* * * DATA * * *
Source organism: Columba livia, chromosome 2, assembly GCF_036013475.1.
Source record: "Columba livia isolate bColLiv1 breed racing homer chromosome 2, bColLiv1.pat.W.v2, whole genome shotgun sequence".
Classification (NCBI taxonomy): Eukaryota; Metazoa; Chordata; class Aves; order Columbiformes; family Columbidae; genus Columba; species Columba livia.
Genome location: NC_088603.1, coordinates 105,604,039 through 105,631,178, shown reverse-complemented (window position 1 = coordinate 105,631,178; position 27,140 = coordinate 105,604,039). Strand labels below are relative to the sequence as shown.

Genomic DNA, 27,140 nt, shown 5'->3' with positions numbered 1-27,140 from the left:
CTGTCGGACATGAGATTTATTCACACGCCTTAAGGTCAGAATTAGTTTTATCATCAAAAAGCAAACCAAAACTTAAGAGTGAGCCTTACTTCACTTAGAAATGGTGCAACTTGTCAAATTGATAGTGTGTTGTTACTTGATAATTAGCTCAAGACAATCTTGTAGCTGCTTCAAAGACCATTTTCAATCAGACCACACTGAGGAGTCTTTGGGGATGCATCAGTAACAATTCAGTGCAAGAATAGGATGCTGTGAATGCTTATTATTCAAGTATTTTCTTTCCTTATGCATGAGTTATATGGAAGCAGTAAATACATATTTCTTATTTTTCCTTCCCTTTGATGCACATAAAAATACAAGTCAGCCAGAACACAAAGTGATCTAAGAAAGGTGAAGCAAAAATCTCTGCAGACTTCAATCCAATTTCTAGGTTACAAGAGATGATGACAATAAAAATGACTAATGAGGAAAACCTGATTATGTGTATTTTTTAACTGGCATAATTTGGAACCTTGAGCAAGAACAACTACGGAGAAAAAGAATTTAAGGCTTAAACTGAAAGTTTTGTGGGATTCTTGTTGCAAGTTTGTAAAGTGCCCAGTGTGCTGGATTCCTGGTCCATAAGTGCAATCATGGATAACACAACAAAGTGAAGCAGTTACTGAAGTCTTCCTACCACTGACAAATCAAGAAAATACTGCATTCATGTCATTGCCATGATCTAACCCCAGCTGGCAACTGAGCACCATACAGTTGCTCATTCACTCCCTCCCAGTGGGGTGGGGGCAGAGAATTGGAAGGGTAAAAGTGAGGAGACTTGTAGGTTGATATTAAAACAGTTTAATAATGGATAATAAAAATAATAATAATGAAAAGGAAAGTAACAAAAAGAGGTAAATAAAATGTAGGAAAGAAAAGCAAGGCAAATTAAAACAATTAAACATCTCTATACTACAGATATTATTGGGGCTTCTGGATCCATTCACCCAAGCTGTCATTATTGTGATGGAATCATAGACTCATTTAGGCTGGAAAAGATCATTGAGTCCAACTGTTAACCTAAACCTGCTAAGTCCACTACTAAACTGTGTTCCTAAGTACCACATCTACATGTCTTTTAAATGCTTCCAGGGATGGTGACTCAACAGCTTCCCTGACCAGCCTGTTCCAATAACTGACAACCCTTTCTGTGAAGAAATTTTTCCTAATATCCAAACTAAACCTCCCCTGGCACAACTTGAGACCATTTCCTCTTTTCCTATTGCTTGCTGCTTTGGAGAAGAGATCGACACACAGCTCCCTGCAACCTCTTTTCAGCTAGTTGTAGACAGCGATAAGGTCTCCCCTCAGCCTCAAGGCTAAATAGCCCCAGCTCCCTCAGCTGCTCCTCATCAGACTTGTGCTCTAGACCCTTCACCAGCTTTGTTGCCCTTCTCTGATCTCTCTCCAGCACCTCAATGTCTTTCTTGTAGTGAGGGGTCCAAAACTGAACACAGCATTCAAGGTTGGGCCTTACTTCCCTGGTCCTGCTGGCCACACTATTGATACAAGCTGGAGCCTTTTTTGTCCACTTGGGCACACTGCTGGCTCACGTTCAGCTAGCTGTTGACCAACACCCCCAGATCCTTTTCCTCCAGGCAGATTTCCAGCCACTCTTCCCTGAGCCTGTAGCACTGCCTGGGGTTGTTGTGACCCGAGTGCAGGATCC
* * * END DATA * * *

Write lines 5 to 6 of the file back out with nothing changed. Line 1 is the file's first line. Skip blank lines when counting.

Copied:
Genomic DNA, 27,140 nt, shown 5'->3' with positions numbered 1-27,140 from the left:
CTGTCGGACATGAGATTTATTCACACGCCTTAAGGTCAGAATTAGTTTTATCATCAAAAAGCAAACCAAAACTTAAGAGTGAGCCTTACTTCACTTAGAAATGGTGCAACTTGTCAAATTGATAGTGTGTTGTTACTTGATAATTAGCTCAAGACAATCTTGTAGCTGCTTCAAAGACCATTTTCAATCAGACCACACTGAGGAGTCTTTGGGGATGCATCAGTAACAATTCAGTGCAAGAATAGGATGCTGTGAATGCTTATTATTCAAGTATTTTCTTTCCTTATGCATGAGTTATATGGAAGCAGTAAATACATATTTCTTATTTTTCCTTCCCTTTGATGCACATAAAAATACAAGTCAGCCAGAACACAAAGTGATCTAAGAAAGGTGAAGCAAAAATCTCTGCAGACTTCAATCCAATTTCTAGGTTACAAGAGATGATGACAATAAAAATGACTAATGAGGAAAACCTGATTATGTGTATTTTTTAACTGGCATAATTTGGAACCTTGAGCAAGAACAACTACGGAGAAAAAGAATTTAAGGCTTAAACTGAAAGTTTTGTGGGATTCTTGTTGCAAGTTTGTAAAGTGCCCAGTGTGCTGGATTCCTGGTCCATAAGTGCAATCATGGATAACACAACAAAGTGAAGCAGTTACTGAAGTCTTCCTACCACTGACAAATCAAGAAAATACTGCATTCATGTCATTGCCATGATCTAACCCCAGCTGGCAACTGAGCACCATACAGTTGCTCATTCACTCCCTCCCAGTGGGGTGGGGGCAGAGAATTGGAAGGGTAAAAGTGAGGAGACTTGTAGGTTGATATTAAAACAGTTTAATAATGGATAATAAAAATAATAATAATGAAAAGGAAAGTAACAAAAAGAGGTAAATAAAATGTAGGAAAGAAAAGCAAGGCAAATTAAAACAATTAAACATCTCTATACTACAGATATTATTGGGGCTTCTGGATCCATTCACCCAAGCTGTCATTATTGTGATGGAATCATAGACTCATTTAGGCTGGAAAAGATCATTGAGTCCAACTGTTAACCTAAACCTGCTAAGTCCACTACTAAACTGTGTTCCTAAGTACCACATCTACATGTCTTTTAAATGCTTCCAGGGATGGTGACTCAACAGCTTCCCTGACCAGCCTGTTCCAATAACTGACAACCCTTTCTGTGAAGAAATTTTTCCTAATATCCAAACTAAACCTCCCCTGGCACAACTTGAGACCATTTCCTCTTTTCCTATTGCTTGCTGCTTTGGAGAAGAGATCGACACACAGCTCCCTGCAACCTCTTTTCAGCTAGTTGTAGACAGCGATAAGGTCTCCCCTCAGCCTCAAGGCTAAATAGCCCCAGCTCCCTCAGCTGCTCCTCATCAGACTTGTGCTCTAGACCCTTCACCAGCTTTGTTGCCCTTCTCTGATCTCTCTCCAGCACCTCAATGTCTTTCTTGTAGTGAGGGGTCCAAAACTGAACACAGCATTCAAGGTTGGGCCTTACTTCCCTGGTCCTGCTGGCCACACTATTGATACAAGCTGGAGCCTTTTTTGTCCACTTGGGCACACTGCTGGCTCACGTTCAGCTAGCTGTTGACCAACACCCCCAGATCCTTTTCCTCCAGGCAGATTTCCAGCCACTCTTCCCTGAGCCTGTAGCACTGCCTGGGGTTGTTGTGACCCGAGTGCAGGATCC